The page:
The Florida Bar

Ethics Opinion

Opinion 67-44

Originally issued January 8, 1968
Revised April 23, 1993
Advisory ethics opinions are not binding.
A member of The Florida Bar who subpoenaed a physician to offer expert testimony in a
personal injury case and who did not advise the physician until subsequent to his testimony that
he considered the expert witness fee to be an obligation of his client should advance such
reasonable witness fee as may be assessed by the court.

F.S. § 92.231

In the course of the presentation of a plaintiff’s personal injury case, a member of The
Florida Bar subpoenaed a physician to offer expert testimony, such subpoena being accompanied
by the standard mileage and per diem fee as prescribed in the Florida Statutes. Before trial,
counsel had advised the plaintiff that the expenses of the trial, including expert witness fees,
would be entirely his obligation. Although no agreement was made by the attorney to
compensate the physician for his expert witness fee, apparently the attorney did not advise the
physician until subsequent to his testimony that he considered the expense an obligation of the
client. Following the rendition of a verdict for the defendant, the physician has requested that his
compensation as an expert witness be paid by the attorney. We are requested to advise the lawyer
concerning his professional responsibility with reference to this request.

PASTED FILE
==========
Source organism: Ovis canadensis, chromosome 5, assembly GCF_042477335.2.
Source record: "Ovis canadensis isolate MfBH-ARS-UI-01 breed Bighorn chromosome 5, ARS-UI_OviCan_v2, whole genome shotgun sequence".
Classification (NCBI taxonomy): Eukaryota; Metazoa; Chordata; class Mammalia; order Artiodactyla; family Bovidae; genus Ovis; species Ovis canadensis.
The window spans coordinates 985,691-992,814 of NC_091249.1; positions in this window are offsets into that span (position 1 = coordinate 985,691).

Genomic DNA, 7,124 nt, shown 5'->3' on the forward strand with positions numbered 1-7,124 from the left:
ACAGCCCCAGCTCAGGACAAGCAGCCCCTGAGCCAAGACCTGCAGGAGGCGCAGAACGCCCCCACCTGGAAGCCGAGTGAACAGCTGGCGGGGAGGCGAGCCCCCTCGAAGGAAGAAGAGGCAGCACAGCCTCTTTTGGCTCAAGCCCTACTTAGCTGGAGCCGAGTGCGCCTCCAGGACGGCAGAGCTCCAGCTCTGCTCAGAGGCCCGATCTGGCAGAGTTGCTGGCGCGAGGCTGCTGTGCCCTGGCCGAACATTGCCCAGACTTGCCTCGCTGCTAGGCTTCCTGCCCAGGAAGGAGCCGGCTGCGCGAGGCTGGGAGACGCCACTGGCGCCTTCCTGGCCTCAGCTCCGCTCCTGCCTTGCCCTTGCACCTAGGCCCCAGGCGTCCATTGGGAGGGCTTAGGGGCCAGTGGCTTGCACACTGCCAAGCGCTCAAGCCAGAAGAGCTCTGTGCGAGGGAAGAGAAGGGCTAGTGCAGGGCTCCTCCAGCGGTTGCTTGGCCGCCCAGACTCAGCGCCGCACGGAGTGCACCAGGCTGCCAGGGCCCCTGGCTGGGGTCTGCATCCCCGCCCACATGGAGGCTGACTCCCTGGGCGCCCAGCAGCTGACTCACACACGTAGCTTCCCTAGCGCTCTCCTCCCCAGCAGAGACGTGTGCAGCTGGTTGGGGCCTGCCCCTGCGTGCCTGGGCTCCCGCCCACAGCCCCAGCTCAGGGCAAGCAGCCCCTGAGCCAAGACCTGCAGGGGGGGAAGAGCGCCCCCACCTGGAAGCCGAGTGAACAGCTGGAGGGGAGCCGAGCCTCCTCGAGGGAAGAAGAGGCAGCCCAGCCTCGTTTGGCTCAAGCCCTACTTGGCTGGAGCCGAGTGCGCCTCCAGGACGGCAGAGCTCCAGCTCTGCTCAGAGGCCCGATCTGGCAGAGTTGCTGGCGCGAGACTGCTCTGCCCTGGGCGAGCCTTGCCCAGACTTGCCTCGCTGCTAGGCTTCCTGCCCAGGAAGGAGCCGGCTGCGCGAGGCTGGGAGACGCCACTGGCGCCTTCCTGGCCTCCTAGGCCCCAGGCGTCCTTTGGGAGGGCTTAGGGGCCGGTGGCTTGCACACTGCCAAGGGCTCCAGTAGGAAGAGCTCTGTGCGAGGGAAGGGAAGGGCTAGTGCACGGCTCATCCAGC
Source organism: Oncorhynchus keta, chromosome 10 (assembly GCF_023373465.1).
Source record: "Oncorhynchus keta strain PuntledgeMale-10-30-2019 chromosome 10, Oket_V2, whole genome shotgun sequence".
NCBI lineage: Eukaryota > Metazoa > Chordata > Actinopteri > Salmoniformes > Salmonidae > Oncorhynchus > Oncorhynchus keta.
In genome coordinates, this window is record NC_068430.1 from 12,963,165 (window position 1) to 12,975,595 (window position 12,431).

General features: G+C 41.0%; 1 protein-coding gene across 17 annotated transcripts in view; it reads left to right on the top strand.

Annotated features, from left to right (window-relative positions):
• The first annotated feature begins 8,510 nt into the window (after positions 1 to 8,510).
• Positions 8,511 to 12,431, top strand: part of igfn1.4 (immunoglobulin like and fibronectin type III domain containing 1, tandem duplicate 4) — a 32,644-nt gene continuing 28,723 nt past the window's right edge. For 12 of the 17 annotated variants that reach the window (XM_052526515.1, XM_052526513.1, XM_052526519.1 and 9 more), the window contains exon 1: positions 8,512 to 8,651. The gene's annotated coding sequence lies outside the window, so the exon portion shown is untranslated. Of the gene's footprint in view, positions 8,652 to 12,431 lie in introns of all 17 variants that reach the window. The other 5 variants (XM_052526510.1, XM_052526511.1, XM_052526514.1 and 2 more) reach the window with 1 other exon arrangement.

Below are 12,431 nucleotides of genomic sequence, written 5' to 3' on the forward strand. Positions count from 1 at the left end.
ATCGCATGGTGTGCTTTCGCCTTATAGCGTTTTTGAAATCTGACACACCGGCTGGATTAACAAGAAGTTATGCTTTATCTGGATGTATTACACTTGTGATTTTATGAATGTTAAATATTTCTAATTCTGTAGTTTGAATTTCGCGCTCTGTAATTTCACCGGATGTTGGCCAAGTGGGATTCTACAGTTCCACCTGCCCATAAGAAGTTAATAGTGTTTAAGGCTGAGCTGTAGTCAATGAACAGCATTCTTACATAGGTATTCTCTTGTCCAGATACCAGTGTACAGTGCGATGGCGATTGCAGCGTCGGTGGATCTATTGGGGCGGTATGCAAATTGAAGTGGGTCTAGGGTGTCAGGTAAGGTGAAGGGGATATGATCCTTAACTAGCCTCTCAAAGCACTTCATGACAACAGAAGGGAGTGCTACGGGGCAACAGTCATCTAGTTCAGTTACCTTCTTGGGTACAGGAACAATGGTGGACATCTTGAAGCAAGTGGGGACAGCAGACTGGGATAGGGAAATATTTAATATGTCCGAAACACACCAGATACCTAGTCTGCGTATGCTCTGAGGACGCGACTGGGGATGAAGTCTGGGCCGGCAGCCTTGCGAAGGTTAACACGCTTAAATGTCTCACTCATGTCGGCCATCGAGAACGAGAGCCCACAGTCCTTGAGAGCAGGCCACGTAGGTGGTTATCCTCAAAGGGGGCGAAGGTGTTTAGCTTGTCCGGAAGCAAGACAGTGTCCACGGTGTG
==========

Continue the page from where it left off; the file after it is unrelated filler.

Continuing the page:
We emphasize at the outset that to the extent this inquiry involves the law of express or
implied contracts it is one beyond our jurisdiction. A comprehensive annotation setting forth
cases expressing divided views on the subject is found in 15 ALR 3rd 531.
We deal solely with the ethical aspect of the matter. We further assume at the outset that
there is no custom in the community or county involved wherein it was or should have been
understood by the physician that he was to look solely to the client, and further that there is no
inter-professional code between the county bar association and the county medical society,
which in effect would be a written embodiment of the custom governing attorneys and
physicians in such circumstances.
With these assumptions, we note the provisions of Section 92.231, Florida Statutes,
provide in part as follows:
(2) Any expert or skilled witness who shall have testified in any cause shall
be allowed a witness fee including the cost of any exhibits used by such witness
in the amount of $10 per hour or such amount as the trial judge may deem
reasonable, and the same shall be taxed as costs.
In view of the fact that the physician who was entitled to rely upon this statute appeared
and offered expert testimony, and in the absence of a disclaimer by the attorney prior to the
testimony, we think that it would be unprofessional for the lawyer to decline under these

particular circumstances to advance such reasonable fee as may be assessed by the court. It is to
be noted that while ordinarily costs are taxed only to a successful party, the statute in question is
not limited to experts testifying for the successful party.